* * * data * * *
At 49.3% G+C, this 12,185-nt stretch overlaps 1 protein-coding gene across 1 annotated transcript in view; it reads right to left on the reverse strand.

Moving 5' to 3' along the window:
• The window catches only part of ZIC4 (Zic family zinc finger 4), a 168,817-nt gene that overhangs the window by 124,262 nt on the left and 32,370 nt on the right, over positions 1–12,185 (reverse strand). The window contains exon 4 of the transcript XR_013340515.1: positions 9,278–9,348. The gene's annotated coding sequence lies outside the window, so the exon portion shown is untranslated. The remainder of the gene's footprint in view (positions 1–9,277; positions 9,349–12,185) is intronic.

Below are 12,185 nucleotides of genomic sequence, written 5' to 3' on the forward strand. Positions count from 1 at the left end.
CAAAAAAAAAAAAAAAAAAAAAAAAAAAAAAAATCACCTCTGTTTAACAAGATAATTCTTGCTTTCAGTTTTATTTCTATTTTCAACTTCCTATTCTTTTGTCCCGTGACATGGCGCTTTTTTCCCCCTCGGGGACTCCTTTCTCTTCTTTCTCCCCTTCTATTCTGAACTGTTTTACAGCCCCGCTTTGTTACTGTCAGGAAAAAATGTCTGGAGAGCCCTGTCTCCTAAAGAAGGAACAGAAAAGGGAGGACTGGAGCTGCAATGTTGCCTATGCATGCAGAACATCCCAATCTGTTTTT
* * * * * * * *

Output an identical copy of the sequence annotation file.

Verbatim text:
At 49.3% G+C, this 12,185-nt stretch overlaps 1 protein-coding gene across 1 annotated transcript in view; it reads right to left on the reverse strand.

Moving 5' to 3' along the window:
• The window catches only part of ZIC4 (Zic family zinc finger 4), a 168,817-nt gene that overhangs the window by 124,262 nt on the left and 32,370 nt on the right, over positions 1–12,185 (reverse strand). The window contains exon 4 of the transcript XR_013340515.1: positions 9,278–9,348. The gene's annotated coding sequence lies outside the window, so the exon portion shown is untranslated. The remainder of the gene's footprint in view (positions 1–9,277; positions 9,349–12,185) is intronic.

Below are 12,185 nucleotides of genomic sequence, written 5' to 3' on the forward strand. Positions count from 1 at the left end.
CAAAAAAAAAAAAAAAAAAAAAAAAAAAAAAAATCACCTCTGTTTAACAAGATAATTCTTGCTTTCAGTTTTATTTCTATTTTCAACTTCCTATTCTTTTGTCCCGTGACATGGCGCTTTTTTCCCCCTCGGGGACTCCTTTCTCTTCTTTCTCCCCTTCTATTCTGAACTGTTTTACAGCCCCGCTTTGTTACTGTCAGGAAAAAATGTCTGGAGAGCCCTGTCTCCTAAAGAAGGAACAGAAAAGGGAGGACTGGAGCTGCAATGTTGCCTATGCATGCAGAACATCCCAATCTGTTTTT